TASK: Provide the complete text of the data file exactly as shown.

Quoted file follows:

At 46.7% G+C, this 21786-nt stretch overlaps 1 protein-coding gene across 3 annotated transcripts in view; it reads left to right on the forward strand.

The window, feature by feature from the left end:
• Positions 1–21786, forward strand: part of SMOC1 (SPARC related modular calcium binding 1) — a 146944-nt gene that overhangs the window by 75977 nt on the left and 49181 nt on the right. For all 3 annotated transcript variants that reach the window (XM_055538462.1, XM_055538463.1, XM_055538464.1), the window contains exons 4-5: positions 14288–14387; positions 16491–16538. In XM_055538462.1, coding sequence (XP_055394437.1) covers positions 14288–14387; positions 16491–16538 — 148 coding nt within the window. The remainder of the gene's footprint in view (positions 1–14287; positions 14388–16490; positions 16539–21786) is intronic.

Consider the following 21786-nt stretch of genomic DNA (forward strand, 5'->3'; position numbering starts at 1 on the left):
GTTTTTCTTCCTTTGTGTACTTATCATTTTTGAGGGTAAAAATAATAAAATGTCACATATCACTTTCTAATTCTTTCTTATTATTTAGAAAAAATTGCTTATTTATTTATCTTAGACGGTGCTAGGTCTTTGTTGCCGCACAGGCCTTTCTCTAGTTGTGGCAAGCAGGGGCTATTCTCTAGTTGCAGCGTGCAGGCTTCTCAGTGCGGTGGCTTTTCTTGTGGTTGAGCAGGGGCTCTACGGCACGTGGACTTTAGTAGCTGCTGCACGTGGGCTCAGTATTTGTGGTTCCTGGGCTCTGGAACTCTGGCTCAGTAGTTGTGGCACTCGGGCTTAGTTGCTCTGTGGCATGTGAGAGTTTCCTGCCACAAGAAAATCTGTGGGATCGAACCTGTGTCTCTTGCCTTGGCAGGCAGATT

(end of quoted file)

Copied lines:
At 46.7% G+C, this 21786-nt stretch overlaps 1 protein-coding gene across 3 annotated transcripts in view; it reads left to right on the forward strand.

The window, feature by feature from the left end:
• Positions 1–21786, forward strand: part of SMOC1 (SPARC related modular calcium binding 1) — a 146944-nt gene that overhangs the window by 75977 nt on the left and 49181 nt on the right. For all 3 annotated transcript variants that reach the window (XM_055538462.1, XM_055538463.1, XM_055538464.1), the window contains exons 4-5: positions 14288–14387; positions 16491–16538. In XM_055538462.1, coding sequence (XP_055394437.1) covers positions 14288–14387; positions 16491–16538 — 148 coding nt within the window. The remainder of the gene's footprint in view (positions 1–14287; positions 14388–16490; positions 16539–21786) is intronic.

Consider the following 21786-nt stretch of genomic DNA (forward strand, 5'->3'; position numbering starts at 1 on the left):
GTTTTTCTTCCTTTGTGTACTTATCATTTTTGAGGGTAAAAATAATAAAATGTCACATATCACTTTCTAATTCTTTCTTATTATTTAGAAAAAATTGCTTATTTATTTATCTTAGACGGTGCTAGGTCTTTGTTGCCGCACAGGCCTTTCTCTAGTTGTGGCAAGCAGGGGCTATTCTCTAGTTGCAGCGTGCAGGCTTCTCAGTGCGGTGGCTTTTCTTGTGGTTGAGCAGGGGCTCTACGGCACGTGGACTTTAGTAGCTGCTGCACGTGGGCTCAGTATTTGTGGTTCCTGGGCTCTGGAACTCTGGCTCAGTAGTTGTGGCACTCGGGCTTAGTTGCTCTGTGGCATGTGAGAGTTTCCTGCCACAAGAAAATCTGTGGGATCGAACCTGTGTCTCTTGCCTTGGCAGGCAGATT